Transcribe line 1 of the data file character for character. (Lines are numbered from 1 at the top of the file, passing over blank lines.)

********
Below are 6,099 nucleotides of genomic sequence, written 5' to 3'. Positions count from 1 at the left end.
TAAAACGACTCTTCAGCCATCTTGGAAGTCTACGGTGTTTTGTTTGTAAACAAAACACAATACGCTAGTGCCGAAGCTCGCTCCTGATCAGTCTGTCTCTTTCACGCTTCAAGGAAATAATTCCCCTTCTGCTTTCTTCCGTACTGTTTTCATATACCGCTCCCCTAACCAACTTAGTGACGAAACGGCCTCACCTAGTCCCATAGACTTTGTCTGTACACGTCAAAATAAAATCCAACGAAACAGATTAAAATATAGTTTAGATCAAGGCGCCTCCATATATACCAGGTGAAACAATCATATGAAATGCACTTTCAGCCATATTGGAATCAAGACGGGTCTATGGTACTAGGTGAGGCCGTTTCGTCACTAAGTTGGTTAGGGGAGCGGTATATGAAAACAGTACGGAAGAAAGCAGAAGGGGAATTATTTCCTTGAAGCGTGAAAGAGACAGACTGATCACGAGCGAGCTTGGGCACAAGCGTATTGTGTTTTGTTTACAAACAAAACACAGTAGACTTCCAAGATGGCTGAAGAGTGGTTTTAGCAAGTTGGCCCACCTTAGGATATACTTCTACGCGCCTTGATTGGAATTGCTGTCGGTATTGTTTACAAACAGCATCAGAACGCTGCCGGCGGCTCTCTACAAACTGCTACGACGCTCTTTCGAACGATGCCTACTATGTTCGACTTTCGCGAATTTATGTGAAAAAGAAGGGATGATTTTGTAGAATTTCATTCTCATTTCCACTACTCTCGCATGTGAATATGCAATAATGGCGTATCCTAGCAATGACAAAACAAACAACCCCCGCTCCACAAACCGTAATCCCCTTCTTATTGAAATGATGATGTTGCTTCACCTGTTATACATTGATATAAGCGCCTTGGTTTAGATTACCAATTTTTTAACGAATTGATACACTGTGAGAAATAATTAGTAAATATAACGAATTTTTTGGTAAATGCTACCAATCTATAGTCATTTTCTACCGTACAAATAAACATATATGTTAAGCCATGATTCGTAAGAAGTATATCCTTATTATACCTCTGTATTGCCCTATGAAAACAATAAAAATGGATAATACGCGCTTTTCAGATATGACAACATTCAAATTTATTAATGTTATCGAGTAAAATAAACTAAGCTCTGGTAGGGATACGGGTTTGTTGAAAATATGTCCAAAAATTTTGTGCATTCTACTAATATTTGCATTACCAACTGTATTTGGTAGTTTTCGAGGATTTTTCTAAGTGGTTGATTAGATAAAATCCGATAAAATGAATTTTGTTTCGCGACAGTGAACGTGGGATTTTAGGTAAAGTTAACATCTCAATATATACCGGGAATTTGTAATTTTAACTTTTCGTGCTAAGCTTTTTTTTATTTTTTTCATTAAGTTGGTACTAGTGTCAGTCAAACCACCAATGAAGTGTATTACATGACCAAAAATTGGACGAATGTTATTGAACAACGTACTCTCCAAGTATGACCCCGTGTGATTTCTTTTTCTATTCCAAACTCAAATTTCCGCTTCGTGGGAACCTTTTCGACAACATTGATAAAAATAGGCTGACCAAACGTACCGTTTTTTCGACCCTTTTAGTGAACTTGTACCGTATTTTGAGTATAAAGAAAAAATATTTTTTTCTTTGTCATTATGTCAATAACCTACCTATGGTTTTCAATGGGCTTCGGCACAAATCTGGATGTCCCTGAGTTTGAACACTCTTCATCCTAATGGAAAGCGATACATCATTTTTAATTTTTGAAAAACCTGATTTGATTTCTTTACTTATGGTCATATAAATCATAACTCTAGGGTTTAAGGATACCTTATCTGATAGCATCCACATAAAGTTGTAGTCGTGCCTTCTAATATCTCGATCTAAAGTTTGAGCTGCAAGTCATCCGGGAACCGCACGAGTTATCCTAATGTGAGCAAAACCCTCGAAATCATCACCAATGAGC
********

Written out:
Below are 6,099 nucleotides of genomic sequence, written 5' to 3'. Positions count from 1 at the left end.